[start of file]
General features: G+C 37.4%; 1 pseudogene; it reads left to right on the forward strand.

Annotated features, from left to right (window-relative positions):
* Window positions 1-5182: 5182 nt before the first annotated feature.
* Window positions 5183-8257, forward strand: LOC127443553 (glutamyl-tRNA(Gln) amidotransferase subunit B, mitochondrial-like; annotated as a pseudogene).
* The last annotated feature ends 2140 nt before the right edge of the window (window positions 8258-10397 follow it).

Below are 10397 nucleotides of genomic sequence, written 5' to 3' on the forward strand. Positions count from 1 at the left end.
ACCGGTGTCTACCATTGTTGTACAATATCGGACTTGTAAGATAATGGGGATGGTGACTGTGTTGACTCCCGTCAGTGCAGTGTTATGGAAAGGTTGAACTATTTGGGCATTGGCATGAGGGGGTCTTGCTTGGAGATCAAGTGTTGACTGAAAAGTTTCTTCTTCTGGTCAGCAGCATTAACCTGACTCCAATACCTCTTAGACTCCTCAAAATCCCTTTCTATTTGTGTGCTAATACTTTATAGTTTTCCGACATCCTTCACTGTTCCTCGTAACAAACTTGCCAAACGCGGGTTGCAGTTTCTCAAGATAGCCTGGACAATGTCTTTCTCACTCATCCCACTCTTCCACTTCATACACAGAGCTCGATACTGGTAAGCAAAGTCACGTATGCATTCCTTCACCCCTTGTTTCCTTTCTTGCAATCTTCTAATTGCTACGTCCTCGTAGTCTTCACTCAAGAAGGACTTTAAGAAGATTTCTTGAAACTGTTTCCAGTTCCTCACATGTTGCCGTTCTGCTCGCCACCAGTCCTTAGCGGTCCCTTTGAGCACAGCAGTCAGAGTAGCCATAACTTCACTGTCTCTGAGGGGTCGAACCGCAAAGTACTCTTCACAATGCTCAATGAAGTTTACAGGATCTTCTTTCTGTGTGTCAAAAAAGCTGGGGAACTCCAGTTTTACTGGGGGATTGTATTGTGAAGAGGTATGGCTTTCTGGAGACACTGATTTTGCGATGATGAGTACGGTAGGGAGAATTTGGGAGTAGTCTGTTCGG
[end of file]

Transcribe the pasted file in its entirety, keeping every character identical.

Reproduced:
General features: G+C 37.4%; 1 pseudogene; it reads left to right on the forward strand.

Annotated features, from left to right (window-relative positions):
* Window positions 1-5182: 5182 nt before the first annotated feature.
* Window positions 5183-8257, forward strand: LOC127443553 (glutamyl-tRNA(Gln) amidotransferase subunit B, mitochondrial-like; annotated as a pseudogene).
* The last annotated feature ends 2140 nt before the right edge of the window (window positions 8258-10397 follow it).

Below are 10397 nucleotides of genomic sequence, written 5' to 3' on the forward strand. Positions count from 1 at the left end.
ACCGGTGTCTACCATTGTTGTACAATATCGGACTTGTAAGATAATGGGGATGGTGACTGTGTTGACTCCCGTCAGTGCAGTGTTATGGAAAGGTTGAACTATTTGGGCATTGGCATGAGGGGGTCTTGCTTGGAGATCAAGTGTTGACTGAAAAGTTTCTTCTTCTGGTCAGCAGCATTAACCTGACTCCAATACCTCTTAGACTCCTCAAAATCCCTTTCTATTTGTGTGCTAATACTTTATAGTTTTCCGACATCCTTCACTGTTCCTCGTAACAAACTTGCCAAACGCGGGTTGCAGTTTCTCAAGATAGCCTGGACAATGTCTTTCTCACTCATCCCACTCTTCCACTTCATACACAGAGCTCGATACTGGTAAGCAAAGTCACGTATGCATTCCTTCACCCCTTGTTTCCTTTCTTGCAATCTTCTAATTGCTACGTCCTCGTAGTCTTCACTCAAGAAGGACTTTAAGAAGATTTCTTGAAACTGTTTCCAGTTCCTCACATGTTGCCGTTCTGCTCGCCACCAGTCCTTAGCGGTCCCTTTGAGCACAGCAGTCAGAGTAGCCATAACTTCACTGTCTCTGAGGGGTCGAACCGCAAAGTACTCTTCACAATGCTCAATGAAGTTTACAGGATCTTCTTTCTGTGTGTCAAAAAAGCTGGGGAACTCCAGTTTTACTGGGGGATTGTATTGTGAAGAGGTATGGCTTTCTGGAGACACTGATTTTGCGATGATGAGTACGGTAGGGAGAATTTGGGAGTAGTCTGTTCGG